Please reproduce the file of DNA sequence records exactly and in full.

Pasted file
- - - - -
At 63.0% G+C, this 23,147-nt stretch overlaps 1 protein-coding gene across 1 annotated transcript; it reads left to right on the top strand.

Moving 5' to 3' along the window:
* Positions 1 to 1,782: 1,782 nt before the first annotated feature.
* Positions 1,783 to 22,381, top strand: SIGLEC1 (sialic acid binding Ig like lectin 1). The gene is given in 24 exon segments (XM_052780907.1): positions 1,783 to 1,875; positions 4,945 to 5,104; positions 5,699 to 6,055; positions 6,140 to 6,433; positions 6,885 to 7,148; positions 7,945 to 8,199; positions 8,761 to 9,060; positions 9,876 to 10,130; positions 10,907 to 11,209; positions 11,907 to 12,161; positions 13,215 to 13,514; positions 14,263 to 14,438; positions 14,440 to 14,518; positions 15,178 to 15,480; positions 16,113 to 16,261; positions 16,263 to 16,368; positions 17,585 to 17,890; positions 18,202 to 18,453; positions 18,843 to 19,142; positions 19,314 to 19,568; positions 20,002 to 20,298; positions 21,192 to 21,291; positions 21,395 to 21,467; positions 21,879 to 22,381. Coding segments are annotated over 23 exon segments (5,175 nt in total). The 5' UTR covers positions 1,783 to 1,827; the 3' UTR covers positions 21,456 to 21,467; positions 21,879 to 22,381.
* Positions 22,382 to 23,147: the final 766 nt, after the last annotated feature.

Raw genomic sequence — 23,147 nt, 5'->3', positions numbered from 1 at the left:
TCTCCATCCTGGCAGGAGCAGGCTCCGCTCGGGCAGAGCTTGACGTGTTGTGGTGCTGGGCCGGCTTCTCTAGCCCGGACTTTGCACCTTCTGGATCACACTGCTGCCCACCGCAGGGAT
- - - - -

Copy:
At 63.0% G+C, this 23,147-nt stretch overlaps 1 protein-coding gene across 1 annotated transcript; it reads left to right on the top strand.

Moving 5' to 3' along the window:
* Positions 1 to 1,782: 1,782 nt before the first annotated feature.
* Positions 1,783 to 22,381, top strand: SIGLEC1 (sialic acid binding Ig like lectin 1). The gene is given in 24 exon segments (XM_052780907.1): positions 1,783 to 1,875; positions 4,945 to 5,104; positions 5,699 to 6,055; positions 6,140 to 6,433; positions 6,885 to 7,148; positions 7,945 to 8,199; positions 8,761 to 9,060; positions 9,876 to 10,130; positions 10,907 to 11,209; positions 11,907 to 12,161; positions 13,215 to 13,514; positions 14,263 to 14,438; positions 14,440 to 14,518; positions 15,178 to 15,480; positions 16,113 to 16,261; positions 16,263 to 16,368; positions 17,585 to 17,890; positions 18,202 to 18,453; positions 18,843 to 19,142; positions 19,314 to 19,568; positions 20,002 to 20,298; positions 21,192 to 21,291; positions 21,395 to 21,467; positions 21,879 to 22,381. Coding segments are annotated over 23 exon segments (5,175 nt in total). The 5' UTR covers positions 1,783 to 1,827; the 3' UTR covers positions 21,456 to 21,467; positions 21,879 to 22,381.
* Positions 22,382 to 23,147: the final 766 nt, after the last annotated feature.

Raw genomic sequence — 23,147 nt, 5'->3', positions numbered from 1 at the left:
TCTCCATCCTGGCAGGAGCAGGCTCCGCTCGGGCAGAGCTTGACGTGTTGTGGTGCTGGGCCGGCTTCTCTAGCCCGGACTTTGCACCTTCTGGATCACACTGCTGCCCACCGCAGGGAT